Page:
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Professional Ajax
by Nicholas C. Zakas, Jeremy McPeak, Joe Fawcett
March 2007, Paperback

Building the Server-side Validation

The server-side functionality is stored in a file named ValidateForm.php. This file expects a name-value pair to be passed in the query string. The name should be the name of the control whose value is being checked, and the value should be the value of that control. Depending on the name of the control, this page runs the appropriate validation tests on the value. Then, it outputs a simple string in the following format:

<true|false>||<error message>

The first part of this string indicates whether the value is valid (true if it is; false if not). The second part, after the double pipes (||), is an error message that is provided only when the value is invalid. Here are a couple of examples of what the returned string might look like:

false||Invalid date.

The first line represents a valid value; the second represents an invalid date. The code that does the validation is as follows:

    $valid = "false";
    $message = "An unknown error occurred.";

    if (isset($_GET["txtUsername"])) {
        //load array of usernames
        $usernames = array();
        $usernames[] = "SuperBlue";
        $usernames[] = "Ninja123";
        $usernames[] = "Daisy1724";
        $usernames[] = "NatPack";
        //check usernames
        if (in_array($_GET["txtUsername"], $usernames)) {
            $message = "This username already exists.
			 Please choose another.";
        } else if (strlen($_GET["txtUsername"]) < 8) {
            $message = "Username must be at least 8 characters long.";
        } else {
            $valid = "true";
            $message = "";
    } else if (isset($_GET["txtBirthday"])) {
        $date = strtotime($_GET["txtBirthday"]);
        if ($date < 0) {
            $message = "This is not a valid date.";
        } else {
            $valid = "true";
            $message = "";
    } else if (isset($_GET["txtEmail"])) {
           $_GET["txtEmail"])) {
            $message = "This e-mail address is not valid";
        } else {
            $valid = "true";
            $message = "";

    echo "$valid||$message"; ?>

In this file, the first step is to determine which field to validate. This is done using the isset() function to test the $_GET array for a value. If there is a value for a particular field, then the validation commences. For the user name, the value is checked to see if it already exists in an array of user names and then checked to ensure that it is at least eight characters long. The birthday is passed directly into PHP's built-in strtotime() function, which converts a date string in any number of U.S. formats into a UNIX timestamp (the number of seconds since January 1, 1970). If there is an error, this function returns -1, indicating that the string passed in was not a valid date. The e-mail address is checked against a regular expression to ensure that it is in the correct format. This regular expression was devised by John Coggeshall in his article, "E-mail validation with PHP 4," available online at www.zend.com/zend/spotlight/ev12apr.php.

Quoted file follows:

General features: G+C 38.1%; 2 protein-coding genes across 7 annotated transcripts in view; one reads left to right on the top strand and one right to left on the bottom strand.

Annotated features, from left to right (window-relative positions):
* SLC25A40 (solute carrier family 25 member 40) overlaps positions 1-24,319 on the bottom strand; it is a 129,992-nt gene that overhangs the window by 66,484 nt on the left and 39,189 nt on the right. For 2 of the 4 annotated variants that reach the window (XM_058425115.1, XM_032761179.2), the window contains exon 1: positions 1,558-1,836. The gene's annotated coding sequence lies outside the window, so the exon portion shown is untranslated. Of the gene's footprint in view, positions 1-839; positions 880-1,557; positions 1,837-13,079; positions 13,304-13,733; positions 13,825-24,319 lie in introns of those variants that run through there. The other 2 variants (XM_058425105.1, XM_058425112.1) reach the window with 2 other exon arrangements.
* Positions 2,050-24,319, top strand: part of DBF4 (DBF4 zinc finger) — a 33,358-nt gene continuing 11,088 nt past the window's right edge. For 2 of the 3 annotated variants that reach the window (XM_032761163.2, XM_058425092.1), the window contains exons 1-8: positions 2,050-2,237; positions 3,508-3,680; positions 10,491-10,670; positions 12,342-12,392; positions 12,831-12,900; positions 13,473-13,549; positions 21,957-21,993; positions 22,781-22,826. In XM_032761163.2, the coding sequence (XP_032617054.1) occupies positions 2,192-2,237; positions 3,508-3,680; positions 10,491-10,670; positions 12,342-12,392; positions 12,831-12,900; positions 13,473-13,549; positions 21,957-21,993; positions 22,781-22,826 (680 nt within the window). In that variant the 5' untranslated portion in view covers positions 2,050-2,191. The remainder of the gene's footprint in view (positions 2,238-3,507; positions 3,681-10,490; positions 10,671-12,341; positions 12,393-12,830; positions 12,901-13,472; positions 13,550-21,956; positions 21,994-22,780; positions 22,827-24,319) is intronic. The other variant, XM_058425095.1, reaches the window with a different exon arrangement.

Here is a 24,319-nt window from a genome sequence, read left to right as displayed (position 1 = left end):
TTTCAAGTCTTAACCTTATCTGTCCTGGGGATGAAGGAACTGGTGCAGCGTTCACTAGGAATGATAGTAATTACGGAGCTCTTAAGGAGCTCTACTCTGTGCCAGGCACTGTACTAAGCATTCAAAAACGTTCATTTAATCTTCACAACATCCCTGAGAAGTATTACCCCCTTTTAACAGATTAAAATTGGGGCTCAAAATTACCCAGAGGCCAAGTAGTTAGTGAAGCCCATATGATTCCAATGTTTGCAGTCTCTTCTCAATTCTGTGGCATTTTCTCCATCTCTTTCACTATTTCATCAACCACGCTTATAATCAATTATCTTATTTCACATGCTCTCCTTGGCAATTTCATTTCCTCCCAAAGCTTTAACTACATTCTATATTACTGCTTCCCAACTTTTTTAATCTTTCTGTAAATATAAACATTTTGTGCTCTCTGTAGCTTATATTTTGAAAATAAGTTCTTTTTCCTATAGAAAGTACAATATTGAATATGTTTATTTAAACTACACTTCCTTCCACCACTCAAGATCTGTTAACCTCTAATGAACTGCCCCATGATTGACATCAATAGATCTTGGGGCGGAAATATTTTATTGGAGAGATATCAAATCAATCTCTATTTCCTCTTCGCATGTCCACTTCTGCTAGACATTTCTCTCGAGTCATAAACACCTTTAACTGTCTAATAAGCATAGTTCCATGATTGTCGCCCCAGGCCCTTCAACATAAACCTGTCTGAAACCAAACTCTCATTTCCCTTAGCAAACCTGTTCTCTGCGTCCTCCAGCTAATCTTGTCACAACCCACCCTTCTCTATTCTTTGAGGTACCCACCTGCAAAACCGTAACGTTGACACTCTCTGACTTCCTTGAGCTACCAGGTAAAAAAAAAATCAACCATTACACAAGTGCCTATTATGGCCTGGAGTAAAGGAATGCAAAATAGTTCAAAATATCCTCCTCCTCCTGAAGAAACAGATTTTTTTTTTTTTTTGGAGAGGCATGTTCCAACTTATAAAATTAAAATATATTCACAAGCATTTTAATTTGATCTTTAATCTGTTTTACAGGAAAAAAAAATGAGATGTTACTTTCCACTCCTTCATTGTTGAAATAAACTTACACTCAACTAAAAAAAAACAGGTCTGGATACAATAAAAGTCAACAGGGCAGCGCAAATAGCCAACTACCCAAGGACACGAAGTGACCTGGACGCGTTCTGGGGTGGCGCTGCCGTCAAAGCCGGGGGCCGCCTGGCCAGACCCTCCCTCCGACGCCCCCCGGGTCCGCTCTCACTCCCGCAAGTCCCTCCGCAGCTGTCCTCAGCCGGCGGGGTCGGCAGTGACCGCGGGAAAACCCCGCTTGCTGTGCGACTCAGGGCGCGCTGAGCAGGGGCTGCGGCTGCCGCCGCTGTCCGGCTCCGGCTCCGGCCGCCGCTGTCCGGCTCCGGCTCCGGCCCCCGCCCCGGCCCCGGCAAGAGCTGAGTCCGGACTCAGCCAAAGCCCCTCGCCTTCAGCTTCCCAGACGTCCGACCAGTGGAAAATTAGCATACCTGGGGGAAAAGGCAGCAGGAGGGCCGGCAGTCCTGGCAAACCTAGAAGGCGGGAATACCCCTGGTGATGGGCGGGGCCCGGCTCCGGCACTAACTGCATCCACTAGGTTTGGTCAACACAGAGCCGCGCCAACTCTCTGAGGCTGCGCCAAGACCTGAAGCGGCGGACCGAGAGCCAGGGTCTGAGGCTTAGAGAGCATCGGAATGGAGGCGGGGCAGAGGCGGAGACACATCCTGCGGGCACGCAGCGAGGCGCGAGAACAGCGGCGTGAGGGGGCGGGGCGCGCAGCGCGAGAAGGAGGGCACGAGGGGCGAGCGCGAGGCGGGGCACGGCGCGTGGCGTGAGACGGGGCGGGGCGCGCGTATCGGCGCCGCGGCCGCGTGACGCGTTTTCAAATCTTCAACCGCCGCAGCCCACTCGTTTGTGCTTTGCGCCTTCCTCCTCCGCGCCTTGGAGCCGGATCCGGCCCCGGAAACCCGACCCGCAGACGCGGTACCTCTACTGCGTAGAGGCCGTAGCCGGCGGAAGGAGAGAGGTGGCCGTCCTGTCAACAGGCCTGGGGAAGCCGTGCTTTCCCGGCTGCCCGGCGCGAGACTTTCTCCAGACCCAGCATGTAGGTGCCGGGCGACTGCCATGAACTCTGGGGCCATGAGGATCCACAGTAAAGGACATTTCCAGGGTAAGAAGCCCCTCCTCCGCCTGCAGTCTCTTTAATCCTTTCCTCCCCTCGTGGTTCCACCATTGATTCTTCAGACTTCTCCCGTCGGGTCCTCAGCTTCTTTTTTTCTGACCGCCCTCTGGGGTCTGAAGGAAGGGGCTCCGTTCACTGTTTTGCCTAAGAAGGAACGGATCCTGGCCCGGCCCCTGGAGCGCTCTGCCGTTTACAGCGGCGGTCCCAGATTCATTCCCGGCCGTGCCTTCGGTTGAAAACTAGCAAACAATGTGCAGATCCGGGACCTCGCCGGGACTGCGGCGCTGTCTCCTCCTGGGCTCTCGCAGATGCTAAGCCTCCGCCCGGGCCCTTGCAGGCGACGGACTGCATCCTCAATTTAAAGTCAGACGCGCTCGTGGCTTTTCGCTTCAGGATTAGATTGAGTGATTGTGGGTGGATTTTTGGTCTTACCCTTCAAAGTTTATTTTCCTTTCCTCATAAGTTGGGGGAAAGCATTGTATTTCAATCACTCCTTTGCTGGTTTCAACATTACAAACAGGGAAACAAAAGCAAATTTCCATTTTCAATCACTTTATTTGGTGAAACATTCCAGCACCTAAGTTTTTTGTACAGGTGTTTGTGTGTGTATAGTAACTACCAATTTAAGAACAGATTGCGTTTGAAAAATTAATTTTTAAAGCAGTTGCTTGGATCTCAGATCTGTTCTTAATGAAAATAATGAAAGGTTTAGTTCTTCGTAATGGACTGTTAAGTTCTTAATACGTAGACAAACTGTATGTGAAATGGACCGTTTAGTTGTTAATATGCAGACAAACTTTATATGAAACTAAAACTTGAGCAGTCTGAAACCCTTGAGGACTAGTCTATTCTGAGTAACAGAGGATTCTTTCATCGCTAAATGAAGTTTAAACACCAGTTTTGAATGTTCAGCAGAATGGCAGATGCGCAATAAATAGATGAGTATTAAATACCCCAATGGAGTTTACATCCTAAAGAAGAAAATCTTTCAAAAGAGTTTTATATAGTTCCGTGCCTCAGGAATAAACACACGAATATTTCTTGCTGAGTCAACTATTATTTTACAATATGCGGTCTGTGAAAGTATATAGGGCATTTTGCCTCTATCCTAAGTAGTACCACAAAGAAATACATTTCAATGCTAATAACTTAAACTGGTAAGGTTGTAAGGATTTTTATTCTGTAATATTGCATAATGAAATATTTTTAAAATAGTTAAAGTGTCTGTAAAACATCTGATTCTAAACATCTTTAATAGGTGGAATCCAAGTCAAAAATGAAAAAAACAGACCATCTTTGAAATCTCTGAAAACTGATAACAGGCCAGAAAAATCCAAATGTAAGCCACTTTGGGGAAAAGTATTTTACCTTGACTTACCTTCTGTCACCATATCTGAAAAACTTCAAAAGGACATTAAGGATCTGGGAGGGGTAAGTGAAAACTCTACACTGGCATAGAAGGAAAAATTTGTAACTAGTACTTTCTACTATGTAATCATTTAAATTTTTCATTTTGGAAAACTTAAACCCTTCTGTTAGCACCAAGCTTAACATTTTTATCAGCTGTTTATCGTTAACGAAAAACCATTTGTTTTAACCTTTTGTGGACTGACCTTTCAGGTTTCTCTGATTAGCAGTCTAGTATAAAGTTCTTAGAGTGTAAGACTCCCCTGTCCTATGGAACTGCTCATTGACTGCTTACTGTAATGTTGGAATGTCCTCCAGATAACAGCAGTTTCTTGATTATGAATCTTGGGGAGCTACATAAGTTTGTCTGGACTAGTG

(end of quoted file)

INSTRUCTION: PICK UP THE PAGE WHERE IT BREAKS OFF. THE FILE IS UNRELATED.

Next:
Note that the user names in this example are stored in a simple array and hard-coded into the page. In an actual implementation, the user names should be stored in a database and the database should be queried to determine whether the user name already exists.

The $valid and $message variables are initialized to false and An unknown error occurred. This ensures that if the file is used incorrectly (passing in an unrecognized field name, for example), a negative validation will always be returned. When a positive validation occurs, however, this requires that both variables be reset to appropriate values (true for $valid, an empty string for $message). In the case of a negative validation, only the $message variable has to be set since $valid is already false. The very last step in this page is to output the response string in the format mentioned previously.